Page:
AVIATION: NEW AIRLINES
By Syed M. Aslam
Dec 08 - 14, 2003
The competition for passenger air traffic is about to heat up once again for the benefit of domestic travelers with the granting of licenses to two new commercial airlines by the Civil Aviation Authority. Once again because four private airlines — Bhoja, Hajvery, Safe and Raji — wrapped up their operations years ago leaving the market open to the remaining operators — the national flag carrier Pakistan International Airlines (PIA) and two smaller private operators, Shaheen Air International and Aero Asia.
While sources in the aviation industry seem to underplay the impact of the closures of all private airlines except the remaining two by saying that it helped to balance out the sharp decline in the passenger air traffic in the wake of 9/11, the fact remains that it deprived the air travelers of choose in more ways then one. The absence of choice also resulted in increased fares by the three remaining airlines which could not had been possible if the private airlines were still operative today. In addition, what could justify the increase in airfares if the supply has really been in excess of the demand as claimed by the sources?
The interest shown by the two new private airlines granted licenses itself proves that a certain niche of the market is still available for new operators. It also shows that the slump in the aviation industry is over, or at least nearing its end.
Royal Airlines (Pvt) Limited became the first airline to get the Registered Public Transport license under the new aviation policy in October last year while airblue was the second airline to get the license. However, airblue is in the final phases to start its operations in mid next month while Royal Airlines, which has successfully being operating chartered flights on domestic as well as to Dubai for last two-and-half years, has yet to finalise the details of its commercial flights dometically.
High placed sources in airblue informed PAGE that it has purchased three A-320 aircraft directly from the Airbus company on dry lease meaning that the entire cockpit and cabin crew as well as maintenance of the aircraft would be done by the airline itself. The cockpit and the cabin crew is under training at present while the engineering and the technical staff has also receiving appropriate training at the Airbus facilities. The entire staff and workers of airblue would thus comprise only the nationals.
Sources also told PAGE that airblue would initially operate 15 flights on major sectors of the country daily including 3 Karachi-Lahore-Karachi flights, 3 Karachi-Islamabad-Karachi flights and one circular Karachi-Sukkur-Multan-Karachi. Each of the three A-320 aircraft in airblue's fleet has 126 economy — and 20 business class seats. "We aim to offer a world-class service on aircrafts which are just 5 years old compared to aircrafts of our two competitors in the private sector, the average age of which is 15 year. We aim to compete with the PIA with primary focus on service and yet at the same time intend to offer attractive fares to price-conscious passengers on the one hand and greater flying options to schedule-conscious travelers. Our competitive fares are based on revenue management concept to allow our travelers best value for their money while for the schedule-conscious passengers we have decided to always have a back-up aircraft at Karachi. We would also offer heavy discounts for senior citizens, night coach, students and various other such discounts and have a very strong IT back-end to market it on the Internet."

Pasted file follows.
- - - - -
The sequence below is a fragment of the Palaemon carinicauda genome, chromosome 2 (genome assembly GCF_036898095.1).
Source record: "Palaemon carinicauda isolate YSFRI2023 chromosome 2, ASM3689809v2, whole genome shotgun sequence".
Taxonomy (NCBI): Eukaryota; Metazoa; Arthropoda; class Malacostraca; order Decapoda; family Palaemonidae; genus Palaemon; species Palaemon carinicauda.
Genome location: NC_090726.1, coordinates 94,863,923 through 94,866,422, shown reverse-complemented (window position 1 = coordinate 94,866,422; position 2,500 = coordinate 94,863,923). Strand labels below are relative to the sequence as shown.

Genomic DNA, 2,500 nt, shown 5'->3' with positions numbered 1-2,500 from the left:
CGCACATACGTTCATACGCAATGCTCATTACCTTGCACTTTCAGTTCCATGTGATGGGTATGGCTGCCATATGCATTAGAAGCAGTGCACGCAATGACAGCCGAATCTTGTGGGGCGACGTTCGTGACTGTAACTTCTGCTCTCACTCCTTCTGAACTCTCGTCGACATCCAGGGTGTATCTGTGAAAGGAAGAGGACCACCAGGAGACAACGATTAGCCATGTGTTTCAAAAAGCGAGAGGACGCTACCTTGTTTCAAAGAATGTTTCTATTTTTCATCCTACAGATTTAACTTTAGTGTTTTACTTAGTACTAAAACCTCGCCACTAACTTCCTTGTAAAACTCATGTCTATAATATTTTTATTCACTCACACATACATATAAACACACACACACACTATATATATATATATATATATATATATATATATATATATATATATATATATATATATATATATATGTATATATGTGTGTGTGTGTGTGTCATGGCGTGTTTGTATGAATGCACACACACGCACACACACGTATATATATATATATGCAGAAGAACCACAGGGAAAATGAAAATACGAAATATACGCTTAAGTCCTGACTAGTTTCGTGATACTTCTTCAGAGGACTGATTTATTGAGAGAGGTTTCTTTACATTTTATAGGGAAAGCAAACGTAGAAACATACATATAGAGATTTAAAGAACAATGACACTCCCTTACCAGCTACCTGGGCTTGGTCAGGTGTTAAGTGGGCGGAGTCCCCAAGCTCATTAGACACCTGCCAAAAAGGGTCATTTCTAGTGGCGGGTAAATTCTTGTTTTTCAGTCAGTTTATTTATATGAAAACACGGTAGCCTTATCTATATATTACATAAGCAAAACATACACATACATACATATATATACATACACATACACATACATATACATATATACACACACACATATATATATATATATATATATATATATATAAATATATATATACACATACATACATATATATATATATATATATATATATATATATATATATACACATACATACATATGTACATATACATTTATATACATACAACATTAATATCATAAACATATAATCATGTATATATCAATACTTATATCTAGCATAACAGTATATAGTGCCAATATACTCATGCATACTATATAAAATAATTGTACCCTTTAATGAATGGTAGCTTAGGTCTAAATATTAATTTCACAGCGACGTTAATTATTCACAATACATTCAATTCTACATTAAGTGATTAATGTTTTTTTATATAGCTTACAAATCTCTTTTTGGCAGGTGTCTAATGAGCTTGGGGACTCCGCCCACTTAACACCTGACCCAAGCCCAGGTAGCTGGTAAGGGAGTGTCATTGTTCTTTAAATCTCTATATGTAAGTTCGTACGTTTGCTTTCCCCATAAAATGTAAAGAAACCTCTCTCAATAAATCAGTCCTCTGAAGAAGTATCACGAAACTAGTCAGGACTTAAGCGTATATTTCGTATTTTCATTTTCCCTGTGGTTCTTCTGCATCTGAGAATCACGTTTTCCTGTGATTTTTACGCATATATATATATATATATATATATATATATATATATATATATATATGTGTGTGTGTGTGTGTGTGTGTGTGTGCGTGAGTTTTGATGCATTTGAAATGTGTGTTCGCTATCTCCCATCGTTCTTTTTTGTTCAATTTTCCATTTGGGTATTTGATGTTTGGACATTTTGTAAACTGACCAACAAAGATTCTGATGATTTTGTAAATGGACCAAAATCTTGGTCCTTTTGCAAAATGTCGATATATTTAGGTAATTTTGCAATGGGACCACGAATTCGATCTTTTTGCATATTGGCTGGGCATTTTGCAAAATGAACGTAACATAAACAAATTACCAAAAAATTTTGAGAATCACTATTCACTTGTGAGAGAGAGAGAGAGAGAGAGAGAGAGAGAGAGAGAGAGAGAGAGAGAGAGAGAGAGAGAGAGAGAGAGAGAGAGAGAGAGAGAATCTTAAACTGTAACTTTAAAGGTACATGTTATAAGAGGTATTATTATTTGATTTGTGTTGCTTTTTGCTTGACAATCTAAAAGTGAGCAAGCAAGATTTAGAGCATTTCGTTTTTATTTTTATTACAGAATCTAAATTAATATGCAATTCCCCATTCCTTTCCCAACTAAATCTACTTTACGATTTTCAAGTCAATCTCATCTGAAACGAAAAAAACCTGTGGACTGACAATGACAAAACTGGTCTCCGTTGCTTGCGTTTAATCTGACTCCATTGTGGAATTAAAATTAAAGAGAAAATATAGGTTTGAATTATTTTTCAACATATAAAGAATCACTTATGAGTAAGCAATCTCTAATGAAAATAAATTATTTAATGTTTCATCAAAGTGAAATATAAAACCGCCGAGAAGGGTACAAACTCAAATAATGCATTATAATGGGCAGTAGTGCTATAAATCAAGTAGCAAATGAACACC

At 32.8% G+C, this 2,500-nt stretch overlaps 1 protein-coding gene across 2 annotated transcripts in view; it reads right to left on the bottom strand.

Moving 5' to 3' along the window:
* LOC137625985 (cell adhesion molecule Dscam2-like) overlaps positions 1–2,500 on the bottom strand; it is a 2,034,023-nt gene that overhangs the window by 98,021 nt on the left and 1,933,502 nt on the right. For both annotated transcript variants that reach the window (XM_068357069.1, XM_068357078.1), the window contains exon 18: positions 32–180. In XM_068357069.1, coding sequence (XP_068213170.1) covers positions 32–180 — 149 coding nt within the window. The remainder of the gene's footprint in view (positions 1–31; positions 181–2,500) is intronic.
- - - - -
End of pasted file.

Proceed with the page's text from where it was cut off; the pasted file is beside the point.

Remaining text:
Airblue, the second company to get the aviation license under the new aviation policy, is a public limited company formed in May this year under the Companies Ordinance 1984 an it will be listed on the Karachi Stock Exchange. It has a paid-up capital of Rs 100 million as required by the new aviation policy and has also met all other requirements. It is in the process of getting the Air Operator Certificate by the CAA and is ready which would allow it to commence domestic operations next month.
The Managing Director of Royal Airlines, the first airline to be granted the airline license under the new aviation policy in October last year, Capt. Aijaz Ali Faizi, said that the passenger operations would be an extension of the airlines' freight operations. "We acquired the scheduled chartered license about 3 years ago and been successfully operating on domestic routes — Karachi, Lahore, Sukkur, Multan and Islamabad — as well as to Dubai for the last two-and-half years with a fleet of 4 Russian aircraft — two AN-12 with a 18 ton cargo capacity each and two AN-26 each with a cargo capacity of 5 ton. We were not only the first airline to get the airline license under the new aviation policy but is also the first, and the only airline, to operate dedicated freight services within the country. We have fulfilled all the prerequisites for the license including the minimum paid-up requirement of Rs 100 million plus ban and cash guarantee of Rs 10 million each. We have played an important role to promote exports because we do not only carry captive cargoes from almost also courier services here to Dubai but also ship many other items including fresh fruits & vegetables, seafood."
"We expect to commence passenger operations by end first quarter next year with focus on service, the primary factor that distinguishes one airline from another in a business where the operators fly more or less the same aircraft to same destinations within the same scheduled time."
The airblue will become the fourth airline to operate on domestic routes next month in a market 75 per cent of which is dominated by the PIA and the rest by the two private airlines at present. It is, and should be, expected that it would help provide choice to the domestic air travelers in more ways than one.